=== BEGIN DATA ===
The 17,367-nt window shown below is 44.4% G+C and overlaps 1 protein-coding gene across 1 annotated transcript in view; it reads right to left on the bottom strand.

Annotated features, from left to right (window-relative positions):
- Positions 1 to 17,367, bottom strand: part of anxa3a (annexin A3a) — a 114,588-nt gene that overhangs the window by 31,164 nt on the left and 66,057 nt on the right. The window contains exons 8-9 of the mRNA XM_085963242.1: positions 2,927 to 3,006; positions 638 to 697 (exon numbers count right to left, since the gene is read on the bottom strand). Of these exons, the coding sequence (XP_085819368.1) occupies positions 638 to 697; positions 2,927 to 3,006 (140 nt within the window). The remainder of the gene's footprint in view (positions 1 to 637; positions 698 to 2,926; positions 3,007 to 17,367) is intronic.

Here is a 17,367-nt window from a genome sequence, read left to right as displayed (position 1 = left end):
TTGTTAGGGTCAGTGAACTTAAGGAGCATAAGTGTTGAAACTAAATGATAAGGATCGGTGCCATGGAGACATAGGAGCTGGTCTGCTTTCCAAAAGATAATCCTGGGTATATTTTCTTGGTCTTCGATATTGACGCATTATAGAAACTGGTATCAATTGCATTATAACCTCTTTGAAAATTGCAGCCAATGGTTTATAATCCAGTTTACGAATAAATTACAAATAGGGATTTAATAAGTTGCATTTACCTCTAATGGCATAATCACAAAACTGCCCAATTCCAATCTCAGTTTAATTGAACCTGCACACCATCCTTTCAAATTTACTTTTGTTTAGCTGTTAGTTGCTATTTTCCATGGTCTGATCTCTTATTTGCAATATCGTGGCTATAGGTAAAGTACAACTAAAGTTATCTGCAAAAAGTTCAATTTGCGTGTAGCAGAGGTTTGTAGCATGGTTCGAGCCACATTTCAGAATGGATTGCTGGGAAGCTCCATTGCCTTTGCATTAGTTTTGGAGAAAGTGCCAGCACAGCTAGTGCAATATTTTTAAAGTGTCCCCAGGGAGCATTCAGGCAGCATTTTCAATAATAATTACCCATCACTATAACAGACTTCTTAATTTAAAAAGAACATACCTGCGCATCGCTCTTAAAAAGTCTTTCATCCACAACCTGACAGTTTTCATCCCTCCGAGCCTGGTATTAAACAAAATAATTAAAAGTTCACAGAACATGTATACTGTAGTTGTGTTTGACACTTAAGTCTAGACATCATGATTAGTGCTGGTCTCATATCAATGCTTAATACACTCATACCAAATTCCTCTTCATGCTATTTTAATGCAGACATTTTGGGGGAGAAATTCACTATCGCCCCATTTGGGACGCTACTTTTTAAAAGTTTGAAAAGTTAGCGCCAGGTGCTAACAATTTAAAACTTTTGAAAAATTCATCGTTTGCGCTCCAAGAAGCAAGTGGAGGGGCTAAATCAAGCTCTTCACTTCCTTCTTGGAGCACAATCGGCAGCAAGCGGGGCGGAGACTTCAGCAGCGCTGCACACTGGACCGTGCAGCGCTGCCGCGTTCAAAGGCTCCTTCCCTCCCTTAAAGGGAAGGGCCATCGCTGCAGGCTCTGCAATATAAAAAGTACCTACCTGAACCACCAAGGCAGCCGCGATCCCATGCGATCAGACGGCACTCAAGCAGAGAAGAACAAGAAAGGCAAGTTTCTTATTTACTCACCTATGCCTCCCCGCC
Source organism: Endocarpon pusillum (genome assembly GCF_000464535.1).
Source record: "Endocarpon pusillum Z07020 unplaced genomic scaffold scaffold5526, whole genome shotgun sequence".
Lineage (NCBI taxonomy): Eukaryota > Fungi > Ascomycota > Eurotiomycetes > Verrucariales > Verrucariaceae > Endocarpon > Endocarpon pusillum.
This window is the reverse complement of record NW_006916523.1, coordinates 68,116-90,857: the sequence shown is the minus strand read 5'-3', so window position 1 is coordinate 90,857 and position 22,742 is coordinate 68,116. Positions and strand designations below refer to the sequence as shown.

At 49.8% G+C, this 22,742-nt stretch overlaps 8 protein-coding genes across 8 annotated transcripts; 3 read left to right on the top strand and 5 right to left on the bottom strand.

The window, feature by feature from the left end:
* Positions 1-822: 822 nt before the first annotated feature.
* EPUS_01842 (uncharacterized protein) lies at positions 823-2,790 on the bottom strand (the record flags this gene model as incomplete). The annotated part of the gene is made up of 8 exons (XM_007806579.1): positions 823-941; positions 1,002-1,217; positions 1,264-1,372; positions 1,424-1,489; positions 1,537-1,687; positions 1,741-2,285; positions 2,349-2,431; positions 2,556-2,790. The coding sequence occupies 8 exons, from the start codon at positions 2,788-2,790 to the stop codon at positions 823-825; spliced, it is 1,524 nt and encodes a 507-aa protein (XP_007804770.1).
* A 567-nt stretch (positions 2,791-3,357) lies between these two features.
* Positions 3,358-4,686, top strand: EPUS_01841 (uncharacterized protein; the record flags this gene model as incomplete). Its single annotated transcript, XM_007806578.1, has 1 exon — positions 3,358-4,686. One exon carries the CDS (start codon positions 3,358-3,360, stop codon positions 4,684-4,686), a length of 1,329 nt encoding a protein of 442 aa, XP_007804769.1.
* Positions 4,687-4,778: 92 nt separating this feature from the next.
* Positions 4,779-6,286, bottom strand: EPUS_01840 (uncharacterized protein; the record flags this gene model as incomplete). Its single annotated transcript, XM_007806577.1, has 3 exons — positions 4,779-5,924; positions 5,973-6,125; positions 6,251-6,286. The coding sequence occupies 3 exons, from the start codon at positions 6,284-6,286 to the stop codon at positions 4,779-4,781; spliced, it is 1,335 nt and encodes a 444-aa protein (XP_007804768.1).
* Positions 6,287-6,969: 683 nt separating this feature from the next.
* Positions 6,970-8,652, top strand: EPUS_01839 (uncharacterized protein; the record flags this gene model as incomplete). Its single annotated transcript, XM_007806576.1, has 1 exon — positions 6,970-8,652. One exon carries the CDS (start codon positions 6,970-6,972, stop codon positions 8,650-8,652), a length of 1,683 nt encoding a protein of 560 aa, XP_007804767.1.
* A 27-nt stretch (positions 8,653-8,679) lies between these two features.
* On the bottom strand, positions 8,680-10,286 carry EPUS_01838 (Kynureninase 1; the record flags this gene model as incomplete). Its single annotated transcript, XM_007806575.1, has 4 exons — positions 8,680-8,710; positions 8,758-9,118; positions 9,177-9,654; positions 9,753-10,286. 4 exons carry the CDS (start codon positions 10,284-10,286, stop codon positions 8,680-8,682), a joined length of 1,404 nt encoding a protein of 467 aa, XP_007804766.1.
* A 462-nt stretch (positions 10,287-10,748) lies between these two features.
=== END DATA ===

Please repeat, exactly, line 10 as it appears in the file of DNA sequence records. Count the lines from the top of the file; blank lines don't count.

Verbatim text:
At 49.8% G+C, this 22,742-nt stretch overlaps 8 protein-coding genes across 8 annotated transcripts; 3 read left to right on the top strand and 5 right to left on the bottom strand.